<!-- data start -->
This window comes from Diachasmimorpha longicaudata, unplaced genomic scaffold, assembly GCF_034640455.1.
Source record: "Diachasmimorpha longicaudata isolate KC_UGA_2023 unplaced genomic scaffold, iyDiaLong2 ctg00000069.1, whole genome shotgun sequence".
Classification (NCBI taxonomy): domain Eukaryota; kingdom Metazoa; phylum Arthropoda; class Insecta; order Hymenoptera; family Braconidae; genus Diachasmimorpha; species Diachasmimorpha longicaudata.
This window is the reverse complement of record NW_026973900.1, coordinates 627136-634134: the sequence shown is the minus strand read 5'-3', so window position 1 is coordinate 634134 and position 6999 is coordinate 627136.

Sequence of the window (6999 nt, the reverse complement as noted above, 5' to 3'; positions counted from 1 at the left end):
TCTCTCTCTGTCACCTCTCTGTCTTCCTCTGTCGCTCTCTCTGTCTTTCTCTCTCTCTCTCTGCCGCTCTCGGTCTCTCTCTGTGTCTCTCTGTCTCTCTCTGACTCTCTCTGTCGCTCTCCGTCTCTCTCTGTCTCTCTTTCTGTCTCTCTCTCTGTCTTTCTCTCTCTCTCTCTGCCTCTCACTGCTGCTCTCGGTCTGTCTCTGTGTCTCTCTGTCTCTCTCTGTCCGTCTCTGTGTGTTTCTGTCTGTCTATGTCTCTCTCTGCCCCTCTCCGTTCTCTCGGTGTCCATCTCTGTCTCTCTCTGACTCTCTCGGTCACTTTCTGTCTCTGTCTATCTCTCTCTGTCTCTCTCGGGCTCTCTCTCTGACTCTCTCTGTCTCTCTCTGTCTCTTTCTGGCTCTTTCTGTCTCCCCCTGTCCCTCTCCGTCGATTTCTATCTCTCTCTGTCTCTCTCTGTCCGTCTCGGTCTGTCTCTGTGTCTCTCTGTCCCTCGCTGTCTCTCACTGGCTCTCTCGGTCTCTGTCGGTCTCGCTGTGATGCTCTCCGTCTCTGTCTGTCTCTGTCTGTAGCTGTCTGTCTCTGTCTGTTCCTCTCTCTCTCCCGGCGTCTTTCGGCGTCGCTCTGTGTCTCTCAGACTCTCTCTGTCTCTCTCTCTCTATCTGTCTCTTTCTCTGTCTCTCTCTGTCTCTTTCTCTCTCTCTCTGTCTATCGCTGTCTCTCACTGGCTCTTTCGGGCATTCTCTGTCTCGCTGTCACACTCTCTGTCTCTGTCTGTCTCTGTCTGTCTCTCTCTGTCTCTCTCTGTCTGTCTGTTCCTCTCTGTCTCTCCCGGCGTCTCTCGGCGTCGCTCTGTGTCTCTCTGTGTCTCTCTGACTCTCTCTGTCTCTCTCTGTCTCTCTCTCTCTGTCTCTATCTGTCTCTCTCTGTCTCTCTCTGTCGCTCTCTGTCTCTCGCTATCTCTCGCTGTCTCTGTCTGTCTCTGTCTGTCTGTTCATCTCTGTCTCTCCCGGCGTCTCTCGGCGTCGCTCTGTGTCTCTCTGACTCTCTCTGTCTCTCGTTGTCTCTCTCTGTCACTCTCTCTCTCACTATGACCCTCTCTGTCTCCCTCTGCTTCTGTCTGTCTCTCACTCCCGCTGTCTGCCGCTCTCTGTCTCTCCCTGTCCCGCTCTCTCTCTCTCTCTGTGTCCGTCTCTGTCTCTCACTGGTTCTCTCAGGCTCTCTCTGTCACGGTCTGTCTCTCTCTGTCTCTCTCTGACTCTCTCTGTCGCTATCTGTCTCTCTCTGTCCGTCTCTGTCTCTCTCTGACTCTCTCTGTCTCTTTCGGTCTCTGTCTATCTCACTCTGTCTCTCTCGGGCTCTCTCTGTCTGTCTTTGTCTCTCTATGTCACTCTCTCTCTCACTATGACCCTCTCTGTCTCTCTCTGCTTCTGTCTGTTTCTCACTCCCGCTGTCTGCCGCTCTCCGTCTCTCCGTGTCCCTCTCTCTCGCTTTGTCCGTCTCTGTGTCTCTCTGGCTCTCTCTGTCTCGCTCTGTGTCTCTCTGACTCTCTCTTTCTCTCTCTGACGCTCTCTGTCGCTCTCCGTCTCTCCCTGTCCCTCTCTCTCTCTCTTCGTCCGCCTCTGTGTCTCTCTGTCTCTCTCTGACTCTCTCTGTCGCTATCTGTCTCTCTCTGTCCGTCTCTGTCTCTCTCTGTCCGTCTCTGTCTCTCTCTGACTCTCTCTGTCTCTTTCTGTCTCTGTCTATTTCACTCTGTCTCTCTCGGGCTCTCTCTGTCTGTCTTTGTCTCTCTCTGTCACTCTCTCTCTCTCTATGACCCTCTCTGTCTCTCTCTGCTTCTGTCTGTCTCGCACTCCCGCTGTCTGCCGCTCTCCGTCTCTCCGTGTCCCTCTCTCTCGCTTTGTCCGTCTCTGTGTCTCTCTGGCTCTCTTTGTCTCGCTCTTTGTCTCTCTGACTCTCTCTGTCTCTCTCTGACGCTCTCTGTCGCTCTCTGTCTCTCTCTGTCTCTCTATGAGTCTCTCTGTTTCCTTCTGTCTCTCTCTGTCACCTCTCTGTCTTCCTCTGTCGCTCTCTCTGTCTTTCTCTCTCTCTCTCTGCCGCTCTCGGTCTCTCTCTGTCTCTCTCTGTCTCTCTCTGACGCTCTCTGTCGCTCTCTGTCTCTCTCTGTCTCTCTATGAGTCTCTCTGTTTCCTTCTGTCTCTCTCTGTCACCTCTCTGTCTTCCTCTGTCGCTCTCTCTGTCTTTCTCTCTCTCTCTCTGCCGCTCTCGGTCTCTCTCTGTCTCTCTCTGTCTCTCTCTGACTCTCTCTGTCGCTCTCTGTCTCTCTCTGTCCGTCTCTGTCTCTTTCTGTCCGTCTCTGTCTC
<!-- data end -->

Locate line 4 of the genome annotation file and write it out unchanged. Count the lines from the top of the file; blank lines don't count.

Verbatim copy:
This window is the reverse complement of record NW_026973900.1, coordinates 627136-634134: the sequence shown is the minus strand read 5'-3', so window position 1 is coordinate 634134 and position 6999 is coordinate 627136.